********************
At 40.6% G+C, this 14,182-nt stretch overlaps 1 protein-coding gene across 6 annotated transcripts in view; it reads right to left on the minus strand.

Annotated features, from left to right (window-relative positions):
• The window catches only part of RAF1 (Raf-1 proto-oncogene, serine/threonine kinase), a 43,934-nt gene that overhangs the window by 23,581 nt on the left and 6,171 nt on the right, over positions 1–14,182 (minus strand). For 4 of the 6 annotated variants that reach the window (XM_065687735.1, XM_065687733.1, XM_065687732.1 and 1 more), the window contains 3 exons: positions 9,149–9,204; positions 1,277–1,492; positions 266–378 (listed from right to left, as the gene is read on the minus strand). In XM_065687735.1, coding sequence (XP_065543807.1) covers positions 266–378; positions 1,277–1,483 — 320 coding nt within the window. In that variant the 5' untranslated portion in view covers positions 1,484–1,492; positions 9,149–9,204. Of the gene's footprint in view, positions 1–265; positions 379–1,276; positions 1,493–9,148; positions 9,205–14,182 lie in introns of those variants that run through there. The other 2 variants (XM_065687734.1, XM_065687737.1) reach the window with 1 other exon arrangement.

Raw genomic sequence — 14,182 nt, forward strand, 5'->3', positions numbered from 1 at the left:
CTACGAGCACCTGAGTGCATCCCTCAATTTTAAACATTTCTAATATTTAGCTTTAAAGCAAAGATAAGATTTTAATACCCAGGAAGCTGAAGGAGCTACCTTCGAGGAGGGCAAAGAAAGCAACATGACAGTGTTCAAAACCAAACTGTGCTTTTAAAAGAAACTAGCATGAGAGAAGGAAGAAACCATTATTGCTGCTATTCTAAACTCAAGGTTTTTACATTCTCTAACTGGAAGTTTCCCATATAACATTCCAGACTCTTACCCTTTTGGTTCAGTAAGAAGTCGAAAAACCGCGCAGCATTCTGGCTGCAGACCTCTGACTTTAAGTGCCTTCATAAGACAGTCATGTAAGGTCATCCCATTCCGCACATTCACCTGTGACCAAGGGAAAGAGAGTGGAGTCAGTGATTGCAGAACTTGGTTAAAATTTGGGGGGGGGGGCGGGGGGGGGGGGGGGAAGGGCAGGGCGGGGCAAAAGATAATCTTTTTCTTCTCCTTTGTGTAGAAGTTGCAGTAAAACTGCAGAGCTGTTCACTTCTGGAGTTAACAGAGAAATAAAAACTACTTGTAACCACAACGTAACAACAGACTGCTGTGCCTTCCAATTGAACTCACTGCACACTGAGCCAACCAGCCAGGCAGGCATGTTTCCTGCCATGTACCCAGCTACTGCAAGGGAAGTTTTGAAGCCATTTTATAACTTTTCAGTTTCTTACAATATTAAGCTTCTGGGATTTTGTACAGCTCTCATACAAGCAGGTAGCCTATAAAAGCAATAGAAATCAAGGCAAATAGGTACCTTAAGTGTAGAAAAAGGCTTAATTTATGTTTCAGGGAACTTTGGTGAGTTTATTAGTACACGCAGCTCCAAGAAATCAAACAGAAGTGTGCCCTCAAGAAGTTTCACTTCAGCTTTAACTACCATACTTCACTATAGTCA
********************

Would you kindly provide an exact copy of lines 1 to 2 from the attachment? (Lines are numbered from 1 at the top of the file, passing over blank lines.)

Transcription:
At 40.6% G+C, this 14,182-nt stretch overlaps 1 protein-coding gene across 6 annotated transcripts in view; it reads right to left on the minus strand.

Annotated features, from left to right (window-relative positions):